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Case Reports in Obstetrics and Gynecology
Volume 2016, Article ID 4505467, 4 pages
http://dx.doi.org/10.1155/2016/4505467
Case Report

A Case of Type 2 Youssef’s Syndrome following Caesarean Section for Placenta Previa Totalis

1Department of Obstetrics and Gynecology, Dokuz Eylül University Faculty of Medicine, İzmir, Turkey
2Department of Radiology, Dokuz Eylül University Faculty of Medicine, İzmir, Turkey

Received 27 July 2016; Accepted 8 September 2016

Academic Editor: Maria Grazia Porpora

Copyright © 2016 Sefa Kurt and Funda Obuz. This is an open access article distributed under the Creative Commons Attribution License, which permits unrestricted use, distribution, and reproduction in any medium, provided the original work is properly cited.

Abstract

Vesicouterine fistula is a rare type of urogenital fistulas. It is most commonly observed after cesarean section (C/S) due to iatrogenic reasons. In this article, a case of a vesicouterine fistula which developed after C/S operation is presented. This was the patient’s second C/S and this time placenta previa totalis was the primary pathology. Since it is a rare complication, we found it interesting, and, in this article, this clinical problem was discussed with details about diagnosis and treatment in light of the literature.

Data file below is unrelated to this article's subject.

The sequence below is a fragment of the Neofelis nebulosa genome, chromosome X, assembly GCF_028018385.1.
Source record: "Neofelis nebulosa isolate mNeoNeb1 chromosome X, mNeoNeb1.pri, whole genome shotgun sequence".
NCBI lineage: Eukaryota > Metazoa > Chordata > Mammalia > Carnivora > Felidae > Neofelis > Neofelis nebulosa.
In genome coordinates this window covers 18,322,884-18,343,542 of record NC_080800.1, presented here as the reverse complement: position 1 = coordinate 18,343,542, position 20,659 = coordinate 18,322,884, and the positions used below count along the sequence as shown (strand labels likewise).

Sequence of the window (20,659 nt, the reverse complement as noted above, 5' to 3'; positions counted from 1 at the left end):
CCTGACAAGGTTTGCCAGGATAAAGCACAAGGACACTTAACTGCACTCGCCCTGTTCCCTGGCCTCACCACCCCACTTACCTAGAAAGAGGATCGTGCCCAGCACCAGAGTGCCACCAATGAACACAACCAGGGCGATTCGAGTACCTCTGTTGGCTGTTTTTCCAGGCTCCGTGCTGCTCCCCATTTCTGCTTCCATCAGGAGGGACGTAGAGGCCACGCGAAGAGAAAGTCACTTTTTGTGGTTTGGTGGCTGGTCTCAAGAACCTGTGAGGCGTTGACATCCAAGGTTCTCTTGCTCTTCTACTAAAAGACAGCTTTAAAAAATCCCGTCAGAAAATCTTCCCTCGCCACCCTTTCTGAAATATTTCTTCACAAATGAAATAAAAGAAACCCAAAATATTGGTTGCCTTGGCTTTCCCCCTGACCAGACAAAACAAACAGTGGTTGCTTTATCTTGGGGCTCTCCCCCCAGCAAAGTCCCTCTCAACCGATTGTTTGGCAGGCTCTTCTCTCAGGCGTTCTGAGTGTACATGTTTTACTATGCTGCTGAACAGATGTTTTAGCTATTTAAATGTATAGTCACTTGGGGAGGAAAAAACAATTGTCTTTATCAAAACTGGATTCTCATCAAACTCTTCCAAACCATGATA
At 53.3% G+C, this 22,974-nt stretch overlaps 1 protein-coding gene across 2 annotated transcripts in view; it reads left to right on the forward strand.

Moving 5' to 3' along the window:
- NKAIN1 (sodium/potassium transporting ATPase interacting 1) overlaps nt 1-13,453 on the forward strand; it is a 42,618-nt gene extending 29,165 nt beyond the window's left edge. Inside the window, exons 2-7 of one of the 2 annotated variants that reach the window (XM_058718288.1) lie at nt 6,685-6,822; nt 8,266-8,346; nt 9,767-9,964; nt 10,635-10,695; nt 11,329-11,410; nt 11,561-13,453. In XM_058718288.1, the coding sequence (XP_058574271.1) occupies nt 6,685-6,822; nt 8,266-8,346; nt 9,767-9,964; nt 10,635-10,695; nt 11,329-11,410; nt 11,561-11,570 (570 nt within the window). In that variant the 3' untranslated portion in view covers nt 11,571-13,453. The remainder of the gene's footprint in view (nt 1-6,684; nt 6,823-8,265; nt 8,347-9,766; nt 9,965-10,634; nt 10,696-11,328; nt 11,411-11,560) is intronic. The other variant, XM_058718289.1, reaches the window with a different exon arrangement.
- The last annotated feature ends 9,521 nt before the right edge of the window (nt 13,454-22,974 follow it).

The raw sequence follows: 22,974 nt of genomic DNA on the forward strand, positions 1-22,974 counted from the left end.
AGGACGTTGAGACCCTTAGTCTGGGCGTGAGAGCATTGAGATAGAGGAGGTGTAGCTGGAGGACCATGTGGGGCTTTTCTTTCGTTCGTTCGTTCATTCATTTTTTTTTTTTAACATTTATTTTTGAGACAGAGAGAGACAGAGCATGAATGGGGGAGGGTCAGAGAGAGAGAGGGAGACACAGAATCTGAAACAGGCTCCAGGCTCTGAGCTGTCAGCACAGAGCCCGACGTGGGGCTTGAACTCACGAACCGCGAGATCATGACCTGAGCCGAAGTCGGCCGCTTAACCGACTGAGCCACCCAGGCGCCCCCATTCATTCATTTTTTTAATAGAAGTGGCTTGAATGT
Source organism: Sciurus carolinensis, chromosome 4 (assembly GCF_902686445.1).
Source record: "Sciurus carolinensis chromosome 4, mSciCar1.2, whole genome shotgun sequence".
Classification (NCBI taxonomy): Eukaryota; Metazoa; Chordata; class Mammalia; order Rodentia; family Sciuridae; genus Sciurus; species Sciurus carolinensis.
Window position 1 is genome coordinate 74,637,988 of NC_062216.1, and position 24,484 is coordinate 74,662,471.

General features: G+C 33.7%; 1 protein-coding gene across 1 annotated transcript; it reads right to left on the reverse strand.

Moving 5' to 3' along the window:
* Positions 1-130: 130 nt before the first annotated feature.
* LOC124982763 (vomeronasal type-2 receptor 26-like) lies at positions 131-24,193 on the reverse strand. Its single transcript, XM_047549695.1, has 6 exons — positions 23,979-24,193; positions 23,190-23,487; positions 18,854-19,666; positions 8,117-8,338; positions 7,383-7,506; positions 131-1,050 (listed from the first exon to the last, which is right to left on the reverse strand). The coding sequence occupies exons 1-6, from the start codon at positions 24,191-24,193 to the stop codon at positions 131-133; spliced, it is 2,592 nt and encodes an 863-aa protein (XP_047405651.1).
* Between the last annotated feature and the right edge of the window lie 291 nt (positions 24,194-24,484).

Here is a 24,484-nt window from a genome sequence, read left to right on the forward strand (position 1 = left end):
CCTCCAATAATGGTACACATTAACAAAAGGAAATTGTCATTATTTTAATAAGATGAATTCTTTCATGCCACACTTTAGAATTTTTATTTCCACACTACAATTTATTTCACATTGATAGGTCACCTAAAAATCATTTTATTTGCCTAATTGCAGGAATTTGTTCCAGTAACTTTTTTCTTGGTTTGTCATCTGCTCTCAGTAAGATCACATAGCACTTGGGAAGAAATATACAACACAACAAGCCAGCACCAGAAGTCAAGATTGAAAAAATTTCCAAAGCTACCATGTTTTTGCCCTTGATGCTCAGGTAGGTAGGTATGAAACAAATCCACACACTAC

1. Introduction

Vesicouterine fistulas (VUFs) are classified in the group of urogenital fistulas (UGFs). These rare fistulas make up 1–4% of all UGFs [1]. Previously, VUFs were regarded as a complication of extended labor and difficult delivery; today, they are mostly observed as a complication after caesarean delivery or certain gynecological operations. The VUFs, which are observed after caesarean delivery, are not accompanied by urinary incontinence, are characterized by amenorrhea and cyclic haematuria, and are called Youssef’s syndrome [2]. In this article, a VUF case that developed after the second caesarean due to placenta previa totalis was presented.

2. Case Presentation

A 28-year-old and 4-year married woman was admitted to the gynaecology outpatient clinic. She had two caesarean sections two years apart. The second caesarean section was performed due to placenta previa totalis and was uneventful. The main complaints of the patient were pelvic pain, haematuria, and intermittent vaginal discharge started a week after caesarean delivery. The external genitalia were assessed as normal. The speculum examination showed minimal fluid in the posterior fornix after valsalva manoeuvre. Uterine and adnexial movements were painful by bimanual examination. Transvaginal ultrasound was within normal limits. In the pelvic magnetic resonance imaging (MRI), a fistula tract was observed between anterior uterine wall which was at the same segment of the caesarean section and the posterior bladder wall. The filling of the liquid to the uterine cavity and vagina from the fistula tract was observed in the images taken after filling the bladder retrogradely with the liquid containing gadolinium (Figure 1).

Figure 1: Fistula tract between the uterus anterior wall and bladder posterior wall in MRI.